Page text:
Construction of the original treatment plant was completed in 1912, and the plant has been expanded and upgraded on several occasions. In December 1984, the City of Albany purchased the canal, the Water Treatment Plant, the distribution system, and associated reservoirs from Pacific Power & Light (PP&L). Water service was extended to the North Albany area by PP&L in 1979. In July 1990, the City of Albany assumed maintenance responsibilities of the North Albany water system. Although the North Albany area was annexed in July 1991, the water system is still owned by the North Albany County Service District (NACSD) because of outstanding debt service obligations to the Farmerís Home Administration.

According to City resolution, no water line extensions are allowed for the North Albany County Service District water system outside Albany city limits. Only one-inch meter is allowed for each unserved property adjacent to an existing water line as the parcel existed on July 1, 1991, and an additional $5 per month is charged to service this system.

To effectively plan for development of the water system, Montgomery Watson, consulting engineers, were employed in 2000 to study the existing system and to make recommendations for improvements and expansion. The new Water Facility Plan will address water source, treatment, storage, and distribution requirements for providing water service to the City of Albany urban growth boundary through 2020. The 1996 North Albany Water Facility Plan provided a plan for dividing the existing North Albany water system into four distinct pressure zones, constructing a new reservoir to serve the second level, improving service to the third level by adding new transmission lines and a pumping station, and providing a pressure booster system for the fourth level.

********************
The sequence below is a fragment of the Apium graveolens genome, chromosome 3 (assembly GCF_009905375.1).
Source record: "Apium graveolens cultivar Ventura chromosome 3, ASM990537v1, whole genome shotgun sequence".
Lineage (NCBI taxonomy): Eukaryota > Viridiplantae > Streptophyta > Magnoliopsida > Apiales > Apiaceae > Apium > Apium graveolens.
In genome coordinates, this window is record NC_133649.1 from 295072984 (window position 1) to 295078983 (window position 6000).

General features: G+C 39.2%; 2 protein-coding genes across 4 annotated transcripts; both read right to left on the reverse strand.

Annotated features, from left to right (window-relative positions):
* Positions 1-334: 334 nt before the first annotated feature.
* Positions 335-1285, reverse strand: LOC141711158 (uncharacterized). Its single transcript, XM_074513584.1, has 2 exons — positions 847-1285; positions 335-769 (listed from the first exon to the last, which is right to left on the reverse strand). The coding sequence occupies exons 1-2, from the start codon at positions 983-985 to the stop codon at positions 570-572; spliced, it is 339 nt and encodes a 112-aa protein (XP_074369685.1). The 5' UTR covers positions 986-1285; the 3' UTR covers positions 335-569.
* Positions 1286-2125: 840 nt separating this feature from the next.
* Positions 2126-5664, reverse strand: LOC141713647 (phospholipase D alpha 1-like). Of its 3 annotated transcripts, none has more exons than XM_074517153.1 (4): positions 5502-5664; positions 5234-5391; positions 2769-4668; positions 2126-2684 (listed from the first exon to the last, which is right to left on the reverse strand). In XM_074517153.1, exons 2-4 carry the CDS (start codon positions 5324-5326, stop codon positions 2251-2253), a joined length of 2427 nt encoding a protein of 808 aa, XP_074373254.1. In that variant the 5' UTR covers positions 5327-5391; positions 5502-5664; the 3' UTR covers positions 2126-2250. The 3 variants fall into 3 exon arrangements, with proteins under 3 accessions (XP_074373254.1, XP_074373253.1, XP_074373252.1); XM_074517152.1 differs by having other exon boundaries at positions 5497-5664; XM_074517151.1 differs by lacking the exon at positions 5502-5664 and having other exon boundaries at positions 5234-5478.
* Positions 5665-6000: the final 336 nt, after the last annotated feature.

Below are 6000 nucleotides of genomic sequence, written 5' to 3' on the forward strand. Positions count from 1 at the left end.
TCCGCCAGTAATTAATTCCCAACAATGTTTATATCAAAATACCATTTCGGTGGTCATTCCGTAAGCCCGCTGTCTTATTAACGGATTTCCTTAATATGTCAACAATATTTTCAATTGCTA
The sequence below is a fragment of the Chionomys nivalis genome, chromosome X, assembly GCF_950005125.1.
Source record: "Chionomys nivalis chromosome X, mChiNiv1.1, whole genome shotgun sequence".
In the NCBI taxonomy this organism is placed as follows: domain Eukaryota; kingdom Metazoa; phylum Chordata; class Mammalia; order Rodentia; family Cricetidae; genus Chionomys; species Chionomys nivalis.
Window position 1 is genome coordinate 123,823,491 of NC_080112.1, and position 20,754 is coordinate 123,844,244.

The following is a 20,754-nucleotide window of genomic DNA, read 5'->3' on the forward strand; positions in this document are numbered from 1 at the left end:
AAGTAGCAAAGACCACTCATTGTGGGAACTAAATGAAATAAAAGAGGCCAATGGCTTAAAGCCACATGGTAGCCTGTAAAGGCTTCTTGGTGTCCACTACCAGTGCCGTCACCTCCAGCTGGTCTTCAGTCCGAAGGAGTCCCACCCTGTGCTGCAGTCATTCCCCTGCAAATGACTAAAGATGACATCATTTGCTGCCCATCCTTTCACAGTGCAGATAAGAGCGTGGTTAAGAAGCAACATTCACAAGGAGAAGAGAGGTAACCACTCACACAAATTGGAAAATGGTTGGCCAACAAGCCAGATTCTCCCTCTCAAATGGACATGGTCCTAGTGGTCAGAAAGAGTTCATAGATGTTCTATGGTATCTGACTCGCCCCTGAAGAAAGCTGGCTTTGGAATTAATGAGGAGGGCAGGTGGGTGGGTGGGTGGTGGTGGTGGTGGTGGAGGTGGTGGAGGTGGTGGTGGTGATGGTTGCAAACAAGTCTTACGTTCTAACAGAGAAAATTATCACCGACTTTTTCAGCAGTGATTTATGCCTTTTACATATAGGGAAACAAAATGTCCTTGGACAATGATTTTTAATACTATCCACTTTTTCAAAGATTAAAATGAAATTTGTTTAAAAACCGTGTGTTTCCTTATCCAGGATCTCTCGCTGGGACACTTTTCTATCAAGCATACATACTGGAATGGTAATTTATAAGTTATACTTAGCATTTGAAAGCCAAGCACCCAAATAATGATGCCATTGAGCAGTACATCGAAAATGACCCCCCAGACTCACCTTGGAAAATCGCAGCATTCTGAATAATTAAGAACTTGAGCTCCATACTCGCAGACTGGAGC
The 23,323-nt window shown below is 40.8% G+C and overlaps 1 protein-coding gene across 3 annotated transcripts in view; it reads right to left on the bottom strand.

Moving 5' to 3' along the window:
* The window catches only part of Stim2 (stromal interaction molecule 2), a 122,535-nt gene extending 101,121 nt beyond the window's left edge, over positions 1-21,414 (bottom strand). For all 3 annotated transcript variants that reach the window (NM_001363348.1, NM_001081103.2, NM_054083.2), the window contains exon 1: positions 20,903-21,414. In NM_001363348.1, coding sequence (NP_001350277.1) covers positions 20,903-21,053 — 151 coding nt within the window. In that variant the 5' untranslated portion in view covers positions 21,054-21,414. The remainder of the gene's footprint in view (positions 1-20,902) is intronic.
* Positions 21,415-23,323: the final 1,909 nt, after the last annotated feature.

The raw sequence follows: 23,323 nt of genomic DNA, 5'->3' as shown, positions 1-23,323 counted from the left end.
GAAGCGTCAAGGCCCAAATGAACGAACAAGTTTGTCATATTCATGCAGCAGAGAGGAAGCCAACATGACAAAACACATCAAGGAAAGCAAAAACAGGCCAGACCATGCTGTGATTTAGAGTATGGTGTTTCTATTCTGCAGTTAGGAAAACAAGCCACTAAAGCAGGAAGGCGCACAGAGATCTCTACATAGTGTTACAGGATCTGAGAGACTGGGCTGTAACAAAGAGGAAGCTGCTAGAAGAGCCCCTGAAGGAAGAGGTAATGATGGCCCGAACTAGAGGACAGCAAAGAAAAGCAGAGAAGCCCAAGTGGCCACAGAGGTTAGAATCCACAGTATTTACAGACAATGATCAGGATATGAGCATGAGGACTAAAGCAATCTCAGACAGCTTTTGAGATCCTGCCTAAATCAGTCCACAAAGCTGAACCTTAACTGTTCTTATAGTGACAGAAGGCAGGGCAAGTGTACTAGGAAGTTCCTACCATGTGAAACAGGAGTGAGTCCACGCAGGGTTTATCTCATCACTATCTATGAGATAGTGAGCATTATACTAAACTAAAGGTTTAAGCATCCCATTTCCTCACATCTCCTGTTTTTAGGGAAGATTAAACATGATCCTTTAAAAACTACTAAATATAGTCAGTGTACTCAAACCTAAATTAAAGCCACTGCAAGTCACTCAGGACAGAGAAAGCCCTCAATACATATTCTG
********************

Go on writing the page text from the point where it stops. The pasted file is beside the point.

Many projects in the 1988 Water Facility Plan have been completed. Capacity improvements to the Treatment Plant were completed in 1990, an 8 million gallon storage reservoir in North Albany was completed in 1992, and transmission and distribution projects are planned each year. In North Albany, projects have been completed that divide the system into three current pressure zones and added new transmission lines in Gibson Hill Road, Scenic Drive, and Skyline Drive. In addition, a 1.2-million-gallon reservoir was built to serve the second level, a new pump station was added to serve the third level, and the pump station that previously served all of North Albany was converted to a second level pumping facility.

The Water Treatment Plant previously had limited hydroelectric power generating capability that was part of the system purchased from Pacific Power & Light. The City operated the generating system from 1984 until 1991, when the Federal Energy Regulatory Commission (FERC) required that the system be licensed to continue operation. Resuming power generation will require upgrades to the generating equipment, and hydraulic improvements to the Canal. Dam improvements, fish ladder upgrades, and installation of a fish screen at the Canal intake at the Santiam River will be required by the regulators regardless of whether or not the City proceeds with power generation. The City received a federal license to operate the power generating facility in 1999.